Obiter Dictum

Woman's virtue is man's greatest invention --- Cornelia Otis Skinner

Tuesday, October 18

I received this in an email so I haven't done the proper vetting to make sure this isn't snopes fodder. But, I'm posting it anyway because its an interesting sentiment, no matter WHO is saying it.

Comments from Maya Angelou

Published September 12, 2005

I'm not mad at Barbara Bush, or Fox News' Bill O'Reilly. Or even at U.S. Rep. Richard Baker (R-La.).

Maya Angelou says, "That when people show you who they are, believe them the first time".

So, no, I am not mad at them.

Not at the former first lady for suggesting that Hurricane Katrina evacuees living shoulder to shoulder in the Houston Astrodome were now better off than they were living in poverty in New Orleans.

Not at Fox News' conservative talk-show host, who maintains that the lesson poor children should learn from Katrina is that all they have to do is educate themselves and work hard and they will be able to avoid being left behind on the "metaphorical rooftop."

Not at the Republican ! from Baton Rouge, who The Wall Street Journal reported was overheard telling lobbyists: "We finally cleaned up public
housing in New Orleans. We couldn't do it, but God did."

Despite the public comments, the private ones made in segregated company (by conservatives and liberals) likely have been even more crass and unbelievable.

The hurricane indeed has shed a light. The spin masters in the Bush administration have done a glowing job over the last several years of pretending that America has achieved a colorblind, class-blind society.

Look around you, they say. Look at Condi and Alberto, or Colin and Clarence. All are credits to their race. What inequities? What ghettos? What barrios?

For some time now, the underclass has been kept off camera, rendered invisible, its voices muted.

But now that the hurricane has reminded us that, there are Americans too impoverished to leave their community even when a great storm is hurtling toward them, it's not surprising that many are shocked by it.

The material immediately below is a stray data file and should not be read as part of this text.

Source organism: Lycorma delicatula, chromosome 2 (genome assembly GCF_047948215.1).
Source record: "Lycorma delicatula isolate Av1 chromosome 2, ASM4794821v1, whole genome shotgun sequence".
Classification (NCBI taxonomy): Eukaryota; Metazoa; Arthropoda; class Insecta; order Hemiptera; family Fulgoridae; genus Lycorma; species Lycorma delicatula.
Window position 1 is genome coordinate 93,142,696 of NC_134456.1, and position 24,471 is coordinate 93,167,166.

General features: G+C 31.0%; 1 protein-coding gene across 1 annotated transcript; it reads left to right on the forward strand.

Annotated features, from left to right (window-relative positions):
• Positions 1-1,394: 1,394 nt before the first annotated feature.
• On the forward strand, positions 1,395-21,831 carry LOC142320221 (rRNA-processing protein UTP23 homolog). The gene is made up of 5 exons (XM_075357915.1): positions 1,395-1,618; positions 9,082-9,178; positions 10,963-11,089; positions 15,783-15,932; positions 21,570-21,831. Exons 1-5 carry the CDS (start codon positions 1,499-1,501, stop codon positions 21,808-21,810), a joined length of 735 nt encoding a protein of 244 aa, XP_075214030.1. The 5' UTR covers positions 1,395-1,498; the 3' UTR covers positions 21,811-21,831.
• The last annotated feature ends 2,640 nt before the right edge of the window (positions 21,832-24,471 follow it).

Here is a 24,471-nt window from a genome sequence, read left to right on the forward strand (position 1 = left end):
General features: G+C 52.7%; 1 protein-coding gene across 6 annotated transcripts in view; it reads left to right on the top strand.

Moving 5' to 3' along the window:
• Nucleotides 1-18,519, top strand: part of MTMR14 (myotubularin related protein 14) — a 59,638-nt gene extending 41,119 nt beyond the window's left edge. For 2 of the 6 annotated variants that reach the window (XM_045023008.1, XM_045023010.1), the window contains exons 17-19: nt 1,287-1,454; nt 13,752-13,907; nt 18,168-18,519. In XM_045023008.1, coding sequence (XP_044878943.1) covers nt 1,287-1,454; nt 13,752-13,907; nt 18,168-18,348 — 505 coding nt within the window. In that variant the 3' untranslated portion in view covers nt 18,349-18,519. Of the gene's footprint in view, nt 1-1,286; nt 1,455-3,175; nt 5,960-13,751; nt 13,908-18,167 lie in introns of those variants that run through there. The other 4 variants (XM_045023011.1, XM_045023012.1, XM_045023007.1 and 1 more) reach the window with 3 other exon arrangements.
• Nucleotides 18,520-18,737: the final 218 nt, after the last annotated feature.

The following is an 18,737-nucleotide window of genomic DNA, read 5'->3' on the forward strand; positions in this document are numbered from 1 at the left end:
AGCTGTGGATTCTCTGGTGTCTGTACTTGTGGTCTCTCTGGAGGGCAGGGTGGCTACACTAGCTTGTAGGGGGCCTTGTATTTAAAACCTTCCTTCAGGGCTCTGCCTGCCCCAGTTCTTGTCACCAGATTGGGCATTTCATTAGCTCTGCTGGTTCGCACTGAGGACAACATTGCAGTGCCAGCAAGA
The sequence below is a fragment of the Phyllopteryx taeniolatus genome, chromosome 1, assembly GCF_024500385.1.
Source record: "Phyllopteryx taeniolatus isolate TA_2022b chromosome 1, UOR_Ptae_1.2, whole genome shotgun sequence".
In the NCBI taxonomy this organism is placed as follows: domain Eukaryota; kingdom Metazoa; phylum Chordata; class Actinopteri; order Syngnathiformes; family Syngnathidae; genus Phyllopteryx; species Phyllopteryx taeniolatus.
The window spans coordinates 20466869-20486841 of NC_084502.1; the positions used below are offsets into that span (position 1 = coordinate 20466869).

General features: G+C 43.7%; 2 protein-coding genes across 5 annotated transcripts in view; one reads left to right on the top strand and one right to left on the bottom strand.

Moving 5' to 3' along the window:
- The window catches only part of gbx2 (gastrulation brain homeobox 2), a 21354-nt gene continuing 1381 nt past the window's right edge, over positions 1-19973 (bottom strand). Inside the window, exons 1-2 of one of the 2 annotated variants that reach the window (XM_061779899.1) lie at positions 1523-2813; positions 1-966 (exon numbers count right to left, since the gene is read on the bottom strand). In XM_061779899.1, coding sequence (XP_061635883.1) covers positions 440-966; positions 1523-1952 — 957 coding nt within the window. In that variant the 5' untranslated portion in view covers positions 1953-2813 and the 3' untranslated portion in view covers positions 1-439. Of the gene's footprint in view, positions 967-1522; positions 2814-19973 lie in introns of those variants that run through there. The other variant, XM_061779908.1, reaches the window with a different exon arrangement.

Including the compassionate conservatives, who, in scrambling to say something pithy and nice, are speaking off the cuff and unwittingly revealing themselves:
"Almost everyone I have talked to says, "we're going to move to Houston," the former first lady told National Public Radio's "Marketplace." She was referring to the evacuees in the Astrodome.

What I'm hearing, which is sort of scary, is they all want to stay in Texas. Everyone is so overwhelmed by the hospitality. And so many of the people in the arena here, you know, were underprivileged anyway, so this, this is working very well for them."

I suppose it takes tragedy to shock us, to reveal us.

Until the E2 nightclub disaster here, many well-meaning Chicagoans weren't aware that the city had its share of segregated nightclubs. In Chicago today, there are still places where African-Americans (and not all poor) go so they don't have to dance around the color line.

I guess I'm not mad about the comments from the elite or the unknowing. Wealthy people get to choose whether they want to understand or deal with poverty. Many have chosen to and have been unfailing advocates for the poor.

What's far more disappointing are those who come from humble beginnings and who now have the king's ear, but have remained silent.

It's as though they've been struck with a form of selective amnesia. They can recall their humble beginnings during, election time or a confirmation hearing, but how soon they forget.

They're the ones who should be explaining to the Bill O'Reillys of the world that, yes, education is key and hard work a necessity.

But this also is true: A Black or Hispanic Ph.D. who tries to hail a cab late at night will probably be profiled just like any other black person.

Maybe someone could explain to Mrs. Bush that being huddled in a stadium not knowing where other family members are and the uncertainty about the future does not translate into an experience that's "working out well for them."

Maybe someone could explain to the Baton Rouge congressman why now isn't the time to be flip about cleaning up public housing and God should be left out of this.

No, I'm not mad at members of the elite. They're merely saying aloud
what they've been thinking.

It just shows us that "the line" and "the spin" can go only so far
before--thank heavens--the spool eventually runs


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